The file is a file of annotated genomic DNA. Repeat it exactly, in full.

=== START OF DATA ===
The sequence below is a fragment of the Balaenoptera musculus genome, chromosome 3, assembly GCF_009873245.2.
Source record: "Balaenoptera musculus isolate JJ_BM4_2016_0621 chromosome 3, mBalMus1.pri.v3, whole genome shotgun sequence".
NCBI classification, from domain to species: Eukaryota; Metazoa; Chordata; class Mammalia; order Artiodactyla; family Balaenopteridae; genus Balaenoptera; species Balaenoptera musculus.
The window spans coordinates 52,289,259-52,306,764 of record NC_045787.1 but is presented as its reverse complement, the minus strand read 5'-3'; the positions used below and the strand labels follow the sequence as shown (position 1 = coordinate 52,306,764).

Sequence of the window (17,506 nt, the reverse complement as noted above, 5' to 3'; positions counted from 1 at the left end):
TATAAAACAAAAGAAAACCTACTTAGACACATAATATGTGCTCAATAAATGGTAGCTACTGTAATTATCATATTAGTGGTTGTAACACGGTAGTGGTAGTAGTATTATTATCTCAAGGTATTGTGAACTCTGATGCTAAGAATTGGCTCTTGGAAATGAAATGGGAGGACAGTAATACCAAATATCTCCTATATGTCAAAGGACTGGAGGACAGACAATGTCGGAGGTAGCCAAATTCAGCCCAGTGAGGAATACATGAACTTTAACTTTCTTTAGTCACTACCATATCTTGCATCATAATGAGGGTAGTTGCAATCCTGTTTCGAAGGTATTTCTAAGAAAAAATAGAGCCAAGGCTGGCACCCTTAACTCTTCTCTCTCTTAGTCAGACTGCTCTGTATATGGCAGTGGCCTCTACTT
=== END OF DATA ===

The sequence below is a fragment of the Balaenoptera musculus genome, chromosome 3, assembly GCF_009873245.2.
Source record: "Balaenoptera musculus isolate JJ_BM4_2016_0621 chromosome 3, mBalMus1.pri.v3, whole genome shotgun sequence".
NCBI classification, from domain to species: Eukaryota; Metazoa; Chordata; class Mammalia; order Artiodactyla; family Balaenopteridae; genus Balaenoptera; species Balaenoptera musculus.
The window spans coordinates 52,289,259-52,306,764 of record NC_045787.1 but is presented as its reverse complement, the minus strand read 5'-3'; the positions used below and the strand labels follow the sequence as shown (position 1 = coordinate 52,306,764).

Sequence of the window (17,506 nt, the reverse complement as noted above, 5' to 3'; positions counted from 1 at the left end):
TATAAAACAAAAGAAAACCTACTTAGACACATAATATGTGCTCAATAAATGGTAGCTACTGTAATTATCATATTAGTGGTTGTAACACGGTAGTGGTAGTAGTATTATTATCTCAAGGTATTGTGAACTCTGATGCTAAGAATTGGCTCTTGGAAATGAAATGGGAGGACAGTAATACCAAATATCTCCTATATGTCAAAGGACTGGAGGACAGACAATGTCGGAGGTAGCCAAATTCAGCCCAGTGAGGAATACATGAACTTTAACTTTCTTTAGTCACTACCATATCTTGCATCATAATGAGGGTAGTTGCAATCCTGTTTCGAAGGTATTTCTAAGAAAAAATAGAGCCAAGGCTGGCACCCTTAACTCTTCTCTCTCTTAGTCAGACTGCTCTGTATATGGCAGTGGCCTCTACTT